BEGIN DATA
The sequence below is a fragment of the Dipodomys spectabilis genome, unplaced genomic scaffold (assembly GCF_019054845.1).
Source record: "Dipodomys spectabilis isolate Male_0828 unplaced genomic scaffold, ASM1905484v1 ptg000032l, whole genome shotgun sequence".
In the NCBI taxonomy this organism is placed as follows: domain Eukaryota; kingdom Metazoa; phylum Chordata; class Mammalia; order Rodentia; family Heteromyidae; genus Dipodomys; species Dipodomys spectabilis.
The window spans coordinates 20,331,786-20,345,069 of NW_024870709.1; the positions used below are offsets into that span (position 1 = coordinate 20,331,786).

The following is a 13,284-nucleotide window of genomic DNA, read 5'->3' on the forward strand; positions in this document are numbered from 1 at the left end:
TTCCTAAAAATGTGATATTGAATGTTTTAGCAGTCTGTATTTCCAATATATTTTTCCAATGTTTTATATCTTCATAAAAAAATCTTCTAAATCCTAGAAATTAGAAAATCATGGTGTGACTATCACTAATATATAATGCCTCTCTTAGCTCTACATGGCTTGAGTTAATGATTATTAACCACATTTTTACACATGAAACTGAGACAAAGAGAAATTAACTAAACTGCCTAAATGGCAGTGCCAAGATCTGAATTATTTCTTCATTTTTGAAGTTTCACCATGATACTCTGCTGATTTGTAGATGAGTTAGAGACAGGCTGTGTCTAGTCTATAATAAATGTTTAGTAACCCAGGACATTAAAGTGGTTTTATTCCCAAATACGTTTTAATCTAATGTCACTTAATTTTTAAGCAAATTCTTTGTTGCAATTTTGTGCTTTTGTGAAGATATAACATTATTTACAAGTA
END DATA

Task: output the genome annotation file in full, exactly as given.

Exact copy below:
The sequence below is a fragment of the Dipodomys spectabilis genome, unplaced genomic scaffold (assembly GCF_019054845.1).
Source record: "Dipodomys spectabilis isolate Male_0828 unplaced genomic scaffold, ASM1905484v1 ptg000032l, whole genome shotgun sequence".
In the NCBI taxonomy this organism is placed as follows: domain Eukaryota; kingdom Metazoa; phylum Chordata; class Mammalia; order Rodentia; family Heteromyidae; genus Dipodomys; species Dipodomys spectabilis.
The window spans coordinates 20,331,786-20,345,069 of NW_024870709.1; the positions used below are offsets into that span (position 1 = coordinate 20,331,786).

The following is a 13,284-nucleotide window of genomic DNA, read 5'->3' on the forward strand; positions in this document are numbered from 1 at the left end:
TTCCTAAAAATGTGATATTGAATGTTTTAGCAGTCTGTATTTCCAATATATTTTTCCAATGTTTTATATCTTCATAAAAAAATCTTCTAAATCCTAGAAATTAGAAAATCATGGTGTGACTATCACTAATATATAATGCCTCTCTTAGCTCTACATGGCTTGAGTTAATGATTATTAACCACATTTTTACACATGAAACTGAGACAAAGAGAAATTAACTAAACTGCCTAAATGGCAGTGCCAAGATCTGAATTATTTCTTCATTTTTGAAGTTTCACCATGATACTCTGCTGATTTGTAGATGAGTTAGAGACAGGCTGTGTCTAGTCTATAATAAATGTTTAGTAACCCAGGACATTAAAGTGGTTTTATTCCCAAATACGTTTTAATCTAATGTCACTTAATTTTTAAGCAAATTCTTTGTTGCAATTTTGTGCTTTTGTGAAGATATAACATTATTTACAAGTA